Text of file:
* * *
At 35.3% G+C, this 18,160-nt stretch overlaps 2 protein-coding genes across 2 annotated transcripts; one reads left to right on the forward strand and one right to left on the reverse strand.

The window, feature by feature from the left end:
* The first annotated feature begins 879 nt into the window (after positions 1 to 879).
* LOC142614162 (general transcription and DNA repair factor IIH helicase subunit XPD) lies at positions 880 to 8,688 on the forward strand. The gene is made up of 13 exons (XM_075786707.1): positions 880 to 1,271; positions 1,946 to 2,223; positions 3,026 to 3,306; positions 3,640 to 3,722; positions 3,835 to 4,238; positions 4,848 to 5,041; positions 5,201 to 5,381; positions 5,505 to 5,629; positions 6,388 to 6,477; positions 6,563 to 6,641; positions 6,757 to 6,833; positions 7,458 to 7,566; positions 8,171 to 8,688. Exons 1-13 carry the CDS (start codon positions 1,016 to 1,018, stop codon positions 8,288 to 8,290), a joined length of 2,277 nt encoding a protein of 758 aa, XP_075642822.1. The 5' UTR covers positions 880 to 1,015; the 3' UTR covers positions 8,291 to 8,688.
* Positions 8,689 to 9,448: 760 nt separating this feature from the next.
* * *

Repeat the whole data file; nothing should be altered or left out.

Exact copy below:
At 35.3% G+C, this 18,160-nt stretch overlaps 2 protein-coding genes across 2 annotated transcripts; one reads left to right on the forward strand and one right to left on the reverse strand.

The window, feature by feature from the left end:
* The first annotated feature begins 879 nt into the window (after positions 1 to 879).
* LOC142614162 (general transcription and DNA repair factor IIH helicase subunit XPD) lies at positions 880 to 8,688 on the forward strand. The gene is made up of 13 exons (XM_075786707.1): positions 880 to 1,271; positions 1,946 to 2,223; positions 3,026 to 3,306; positions 3,640 to 3,722; positions 3,835 to 4,238; positions 4,848 to 5,041; positions 5,201 to 5,381; positions 5,505 to 5,629; positions 6,388 to 6,477; positions 6,563 to 6,641; positions 6,757 to 6,833; positions 7,458 to 7,566; positions 8,171 to 8,688. Exons 1-13 carry the CDS (start codon positions 1,016 to 1,018, stop codon positions 8,288 to 8,290), a joined length of 2,277 nt encoding a protein of 758 aa, XP_075642822.1. The 5' UTR covers positions 880 to 1,015; the 3' UTR covers positions 8,291 to 8,688.
* Positions 8,689 to 9,448: 760 nt separating this feature from the next.